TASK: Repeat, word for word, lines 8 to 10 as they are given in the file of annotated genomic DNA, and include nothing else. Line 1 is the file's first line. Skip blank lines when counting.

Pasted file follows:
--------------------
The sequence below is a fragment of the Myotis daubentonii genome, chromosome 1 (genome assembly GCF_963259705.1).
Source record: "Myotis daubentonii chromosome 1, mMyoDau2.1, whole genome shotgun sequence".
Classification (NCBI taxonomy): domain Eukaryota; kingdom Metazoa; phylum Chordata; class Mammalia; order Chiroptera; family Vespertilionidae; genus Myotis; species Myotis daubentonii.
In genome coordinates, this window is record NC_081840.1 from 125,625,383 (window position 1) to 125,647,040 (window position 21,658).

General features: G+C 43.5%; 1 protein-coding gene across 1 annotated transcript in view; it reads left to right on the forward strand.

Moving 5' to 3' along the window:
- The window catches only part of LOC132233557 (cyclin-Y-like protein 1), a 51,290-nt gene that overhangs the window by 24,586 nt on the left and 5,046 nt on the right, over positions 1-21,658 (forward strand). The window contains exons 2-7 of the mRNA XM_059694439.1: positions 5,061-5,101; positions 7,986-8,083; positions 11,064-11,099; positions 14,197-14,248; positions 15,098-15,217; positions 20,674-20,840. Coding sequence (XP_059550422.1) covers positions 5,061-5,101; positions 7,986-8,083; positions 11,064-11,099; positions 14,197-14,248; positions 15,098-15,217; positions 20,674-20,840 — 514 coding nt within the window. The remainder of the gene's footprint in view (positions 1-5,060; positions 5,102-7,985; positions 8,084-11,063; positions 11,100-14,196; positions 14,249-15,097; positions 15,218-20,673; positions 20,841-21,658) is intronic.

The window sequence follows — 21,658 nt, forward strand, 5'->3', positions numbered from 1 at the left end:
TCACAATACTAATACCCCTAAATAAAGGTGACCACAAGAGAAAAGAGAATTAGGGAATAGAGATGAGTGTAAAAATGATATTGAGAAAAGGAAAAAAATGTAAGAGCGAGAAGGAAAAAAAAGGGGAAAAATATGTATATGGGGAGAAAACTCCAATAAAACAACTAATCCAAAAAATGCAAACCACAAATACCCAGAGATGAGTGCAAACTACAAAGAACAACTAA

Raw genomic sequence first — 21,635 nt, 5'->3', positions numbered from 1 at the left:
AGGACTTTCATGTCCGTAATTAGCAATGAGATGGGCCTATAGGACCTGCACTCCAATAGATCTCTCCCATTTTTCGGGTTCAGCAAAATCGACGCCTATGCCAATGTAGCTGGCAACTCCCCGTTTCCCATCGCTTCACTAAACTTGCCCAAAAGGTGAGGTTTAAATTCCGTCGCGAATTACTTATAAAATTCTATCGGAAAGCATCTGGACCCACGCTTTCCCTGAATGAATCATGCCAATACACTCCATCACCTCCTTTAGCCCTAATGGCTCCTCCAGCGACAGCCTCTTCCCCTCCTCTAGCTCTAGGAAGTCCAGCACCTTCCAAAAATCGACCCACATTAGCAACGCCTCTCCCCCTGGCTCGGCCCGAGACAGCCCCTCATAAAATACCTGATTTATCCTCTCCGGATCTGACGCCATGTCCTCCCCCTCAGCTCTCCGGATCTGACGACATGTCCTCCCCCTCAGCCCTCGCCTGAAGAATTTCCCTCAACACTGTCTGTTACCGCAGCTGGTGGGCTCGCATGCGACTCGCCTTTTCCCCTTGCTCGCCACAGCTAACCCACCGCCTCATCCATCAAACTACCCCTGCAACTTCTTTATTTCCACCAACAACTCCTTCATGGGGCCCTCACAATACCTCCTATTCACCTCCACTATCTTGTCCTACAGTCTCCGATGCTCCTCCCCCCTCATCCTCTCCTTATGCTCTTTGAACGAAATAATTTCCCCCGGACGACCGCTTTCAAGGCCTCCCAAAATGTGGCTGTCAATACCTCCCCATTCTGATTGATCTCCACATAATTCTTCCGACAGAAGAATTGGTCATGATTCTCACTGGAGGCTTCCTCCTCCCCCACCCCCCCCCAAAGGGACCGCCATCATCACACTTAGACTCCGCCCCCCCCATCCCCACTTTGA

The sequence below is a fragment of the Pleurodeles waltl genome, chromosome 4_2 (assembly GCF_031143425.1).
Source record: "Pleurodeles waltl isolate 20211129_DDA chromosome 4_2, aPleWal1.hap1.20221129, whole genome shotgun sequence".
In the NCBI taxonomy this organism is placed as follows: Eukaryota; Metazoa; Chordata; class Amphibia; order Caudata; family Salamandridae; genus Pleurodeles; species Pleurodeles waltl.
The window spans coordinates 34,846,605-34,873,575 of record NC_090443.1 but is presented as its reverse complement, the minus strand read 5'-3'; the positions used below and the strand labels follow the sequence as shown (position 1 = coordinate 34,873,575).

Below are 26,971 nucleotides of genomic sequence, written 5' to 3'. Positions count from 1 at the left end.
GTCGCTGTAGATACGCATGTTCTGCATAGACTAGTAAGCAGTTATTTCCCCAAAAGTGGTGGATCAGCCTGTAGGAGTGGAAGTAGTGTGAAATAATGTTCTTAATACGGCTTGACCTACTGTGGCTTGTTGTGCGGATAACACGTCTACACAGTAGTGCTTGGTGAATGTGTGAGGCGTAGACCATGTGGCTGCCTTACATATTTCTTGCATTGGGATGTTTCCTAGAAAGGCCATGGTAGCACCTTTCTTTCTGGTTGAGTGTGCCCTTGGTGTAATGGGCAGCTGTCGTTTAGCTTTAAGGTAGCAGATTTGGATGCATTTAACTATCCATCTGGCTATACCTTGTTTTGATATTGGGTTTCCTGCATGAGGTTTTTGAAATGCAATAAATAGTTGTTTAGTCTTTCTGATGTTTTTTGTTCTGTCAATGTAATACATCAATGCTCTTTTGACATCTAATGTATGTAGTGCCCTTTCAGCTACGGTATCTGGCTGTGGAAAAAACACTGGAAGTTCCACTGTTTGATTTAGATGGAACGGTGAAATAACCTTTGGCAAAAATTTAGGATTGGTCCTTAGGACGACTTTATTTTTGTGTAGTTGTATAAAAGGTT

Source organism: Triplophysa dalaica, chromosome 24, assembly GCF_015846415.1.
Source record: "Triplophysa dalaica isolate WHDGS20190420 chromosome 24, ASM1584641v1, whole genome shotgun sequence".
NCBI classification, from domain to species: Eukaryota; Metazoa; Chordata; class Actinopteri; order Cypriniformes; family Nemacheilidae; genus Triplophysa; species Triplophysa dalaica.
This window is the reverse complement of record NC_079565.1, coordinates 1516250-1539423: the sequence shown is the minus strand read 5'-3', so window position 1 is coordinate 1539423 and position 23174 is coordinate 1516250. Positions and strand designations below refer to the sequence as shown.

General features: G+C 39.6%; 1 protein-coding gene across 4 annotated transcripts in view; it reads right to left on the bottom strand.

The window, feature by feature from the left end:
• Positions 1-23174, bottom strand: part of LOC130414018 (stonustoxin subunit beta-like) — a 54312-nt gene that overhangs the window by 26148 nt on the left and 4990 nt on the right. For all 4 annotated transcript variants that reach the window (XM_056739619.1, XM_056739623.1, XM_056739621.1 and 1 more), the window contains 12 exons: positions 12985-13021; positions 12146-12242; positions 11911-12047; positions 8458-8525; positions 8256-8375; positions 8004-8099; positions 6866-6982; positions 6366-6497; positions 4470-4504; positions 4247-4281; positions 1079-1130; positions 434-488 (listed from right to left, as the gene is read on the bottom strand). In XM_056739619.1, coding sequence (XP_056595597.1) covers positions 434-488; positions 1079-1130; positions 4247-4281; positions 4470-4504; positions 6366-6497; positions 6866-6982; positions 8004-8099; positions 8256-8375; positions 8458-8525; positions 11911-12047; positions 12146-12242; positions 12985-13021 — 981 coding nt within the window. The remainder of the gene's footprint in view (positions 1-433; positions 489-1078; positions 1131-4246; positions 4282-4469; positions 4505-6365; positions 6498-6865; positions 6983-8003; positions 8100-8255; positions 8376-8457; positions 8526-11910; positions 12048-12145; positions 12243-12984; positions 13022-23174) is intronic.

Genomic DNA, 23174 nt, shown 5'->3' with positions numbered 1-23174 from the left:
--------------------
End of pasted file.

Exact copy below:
The window sequence follows — 21,658 nt, forward strand, 5'->3', positions numbered from 1 at the left end:
TCACAATACTAATACCCCTAAATAAAGGTGACCACAAGAGAAAAGAGAATTAGGGAATAGAGATGAGTGTAAAAATGATATTGAGAAAAGGAAAAAAATGTAAGAGCGAGAAGGAAAAAAAAGGGGAAAAATATGTATATGGGGAGAAAACTCCAATAAAACAACTAATCCAAAAAATGCAAACCACAAATACCCAGAGATGAGTGCAAACTACAAAGAACAACTAA

Raw genomic sequence first — 21,635 nt, 5'->3', positions numbered from 1 at the left: